We had some success getting her to latch with a nipple shield, but that wasn't worth it for me - using the nipple shield and the SNS was very complicated, required two nursing pillows and help from at least one other person.  I share this part of my experience because I thought it would be simple - latch the baby on, slip the SNS tube in, away we go.  But reconstructed nipples don't behave like unscarred nipples, at least mine didn't, and I never anticipated that possibility.

 

Also, my daughter was very small, 6 lbs at full term, due to a problem with her placenta (she only had half a placenta) and a problem with her cord (velementous/marginal insertion), so she had a tiny mouth, and she was born in a hospital with no NICU, and nobody suggested trying a tiny little bottle to me.  In retrospect, I knew she would be small, but I didn't realize, fully, what a baby that small needs, and I wish I'd ordered some tiny bottles online before she was born, so I would have been better prepared.

 

Finger feeding, however, worked fine for us, and one of my friends was able to nurse her, so it was important for me to try to teach her to latch properly. 

 

It wasn't a permanent solution, we did it for about ten days, using the Medela disposable mini-SNS (that was actually the best way), and using the Medela more permanent SNS, and using a 5-French feeding tube run through a nipple into a bottle (see Jack Newman's site for information on that, it was the cheaest way to construct an SNS, but hte Medela tubing is softer and easier, I was always afraid of poking BB with the feeding tube, because it was much firmer)

 

I did the finger feeding for me. Because it felt better for me, and helped me deal with not being able to breastfeed my child.  I do think it was easier for her, too, because we didn't have an appropriate size bottle, but it was for me.  And if I hadn't enjoyed it, I would have stopped.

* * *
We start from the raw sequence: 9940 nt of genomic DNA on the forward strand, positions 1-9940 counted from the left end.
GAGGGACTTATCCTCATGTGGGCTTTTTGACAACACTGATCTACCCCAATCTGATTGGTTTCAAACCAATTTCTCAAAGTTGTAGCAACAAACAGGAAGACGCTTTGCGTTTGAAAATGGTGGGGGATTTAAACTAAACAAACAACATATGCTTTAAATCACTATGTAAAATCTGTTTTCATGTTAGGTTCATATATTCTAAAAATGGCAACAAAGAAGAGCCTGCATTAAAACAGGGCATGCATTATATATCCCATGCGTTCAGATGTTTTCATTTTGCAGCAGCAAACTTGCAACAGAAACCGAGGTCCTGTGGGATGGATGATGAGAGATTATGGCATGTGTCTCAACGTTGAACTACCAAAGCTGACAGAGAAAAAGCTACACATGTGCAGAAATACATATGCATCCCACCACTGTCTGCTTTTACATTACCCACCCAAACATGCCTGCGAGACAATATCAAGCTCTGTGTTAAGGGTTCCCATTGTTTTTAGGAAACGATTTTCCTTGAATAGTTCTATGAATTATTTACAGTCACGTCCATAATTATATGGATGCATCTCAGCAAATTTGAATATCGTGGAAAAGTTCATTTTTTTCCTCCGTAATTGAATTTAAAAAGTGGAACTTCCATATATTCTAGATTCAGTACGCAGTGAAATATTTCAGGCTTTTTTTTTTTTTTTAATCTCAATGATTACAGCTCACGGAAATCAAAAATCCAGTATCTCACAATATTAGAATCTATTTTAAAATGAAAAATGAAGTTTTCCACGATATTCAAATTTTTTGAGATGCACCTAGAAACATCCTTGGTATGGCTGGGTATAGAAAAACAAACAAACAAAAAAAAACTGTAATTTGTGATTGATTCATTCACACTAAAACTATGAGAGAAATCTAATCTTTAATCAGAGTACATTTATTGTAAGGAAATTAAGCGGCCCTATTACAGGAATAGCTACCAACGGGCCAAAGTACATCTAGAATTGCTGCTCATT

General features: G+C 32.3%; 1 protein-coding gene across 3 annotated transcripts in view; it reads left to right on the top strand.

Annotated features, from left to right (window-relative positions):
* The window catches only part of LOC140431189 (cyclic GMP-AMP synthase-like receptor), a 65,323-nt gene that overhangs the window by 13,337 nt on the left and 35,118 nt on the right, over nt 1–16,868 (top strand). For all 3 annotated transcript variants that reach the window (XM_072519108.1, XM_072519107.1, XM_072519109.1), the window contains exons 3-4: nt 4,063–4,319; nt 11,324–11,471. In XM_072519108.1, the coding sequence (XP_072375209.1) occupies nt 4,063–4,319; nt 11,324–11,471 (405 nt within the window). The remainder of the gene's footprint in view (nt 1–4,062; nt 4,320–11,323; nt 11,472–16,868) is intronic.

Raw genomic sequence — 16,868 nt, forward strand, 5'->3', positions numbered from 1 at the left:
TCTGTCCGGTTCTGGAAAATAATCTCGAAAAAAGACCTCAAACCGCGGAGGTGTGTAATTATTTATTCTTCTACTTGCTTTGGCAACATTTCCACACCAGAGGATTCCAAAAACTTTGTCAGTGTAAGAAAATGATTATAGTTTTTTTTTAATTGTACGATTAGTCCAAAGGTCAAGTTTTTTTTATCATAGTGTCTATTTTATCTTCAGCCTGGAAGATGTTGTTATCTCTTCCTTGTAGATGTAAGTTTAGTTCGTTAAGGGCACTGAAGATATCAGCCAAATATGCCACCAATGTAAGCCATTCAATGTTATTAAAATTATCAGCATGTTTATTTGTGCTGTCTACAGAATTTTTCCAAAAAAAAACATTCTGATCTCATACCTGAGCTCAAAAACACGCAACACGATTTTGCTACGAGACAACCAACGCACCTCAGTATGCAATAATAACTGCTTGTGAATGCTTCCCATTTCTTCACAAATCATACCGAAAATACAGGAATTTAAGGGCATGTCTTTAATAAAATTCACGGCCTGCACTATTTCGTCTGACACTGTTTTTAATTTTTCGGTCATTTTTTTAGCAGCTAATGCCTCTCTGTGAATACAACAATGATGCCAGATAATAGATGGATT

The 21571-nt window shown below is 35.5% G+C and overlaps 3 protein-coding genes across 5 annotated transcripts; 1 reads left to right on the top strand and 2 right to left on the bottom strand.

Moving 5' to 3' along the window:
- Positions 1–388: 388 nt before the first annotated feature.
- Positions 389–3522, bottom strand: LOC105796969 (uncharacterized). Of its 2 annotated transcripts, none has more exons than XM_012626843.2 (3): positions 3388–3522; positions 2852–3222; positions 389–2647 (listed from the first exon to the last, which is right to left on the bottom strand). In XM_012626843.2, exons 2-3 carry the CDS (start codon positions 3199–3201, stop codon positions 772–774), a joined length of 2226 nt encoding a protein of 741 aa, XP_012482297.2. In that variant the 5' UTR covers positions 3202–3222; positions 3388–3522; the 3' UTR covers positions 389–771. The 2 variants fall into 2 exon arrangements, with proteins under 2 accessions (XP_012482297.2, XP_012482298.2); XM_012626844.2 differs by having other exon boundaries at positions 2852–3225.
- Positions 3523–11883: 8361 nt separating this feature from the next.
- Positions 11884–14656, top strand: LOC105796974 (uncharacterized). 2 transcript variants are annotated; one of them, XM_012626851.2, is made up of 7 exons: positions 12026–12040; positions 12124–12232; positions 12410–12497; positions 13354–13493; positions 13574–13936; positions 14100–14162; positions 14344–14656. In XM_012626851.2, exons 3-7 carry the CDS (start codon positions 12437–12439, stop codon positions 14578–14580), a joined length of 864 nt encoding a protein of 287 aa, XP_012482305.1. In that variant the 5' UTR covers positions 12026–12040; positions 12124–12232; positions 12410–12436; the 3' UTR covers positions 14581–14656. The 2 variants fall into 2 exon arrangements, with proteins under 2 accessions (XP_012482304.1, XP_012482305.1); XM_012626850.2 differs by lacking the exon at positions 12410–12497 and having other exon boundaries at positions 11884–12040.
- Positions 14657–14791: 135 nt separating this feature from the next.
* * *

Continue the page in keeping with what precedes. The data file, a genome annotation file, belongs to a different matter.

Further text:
Becaue my baby was so small and was eating so little, it wasn't anymore complicated than bottle feeding for me.  She would take about an ounce at a feeding, I think she was a month old and had been on the preemie bottles for about two weeks before she ever took two ounces at a feeding.  By the time she was six weeks, she was up to three ounces.  

 

It might be different with a bigger baby.  My baby wasn't interested in taking milk very quickly, either, and bottle feeding is definitely faster than the SNS or finger feeding.

 

Now, at 8 months, she tends to want to sit up and bed and hold her own bottle, and so I often hand her the bottle and laugh and play with her while she drinks her milk.  

 

OP, you should do whatever feels right to you.  If it's comforting to finger feed, do that.  If it's easier to "bottle nurse" which is just to say, you feed your baby while cuddling, do that.  I actually found it really easy to stick the bottle in my armpit, put the baby tummy to tummy with me on a nursing pillow, roll her toward me, feed her, and completely ignore her while I surfed the Internet.  Which most NAKers are doing, breasts or not!  :)  

 

 

If you decide to feed your baby donor milk from a trusted friend, or part milk and part formula, or all formula, any which way, your baby is being fed and loved.  

post #25 of 25
My first couldn't bf because of a cleft palate. I ep'ed and bottle fed for 21 months. I really felt just as bonded to her as I do to dd2 who is ebf from the tap. In fact, I bonded to dd1 more quickly, even though her birth was much more medicalized and we were separated with her in the nicu. I think there's much, much more to bonding than breastfeeding.

In fact...there are a few things I really miss about bottle feeding! redface.gif. I am sorry that the opportunity to feed your baby the way you'd like has been taken away from you, that is unfair. I think with some effort and an open mind you can absolutely have a perfect bond, though!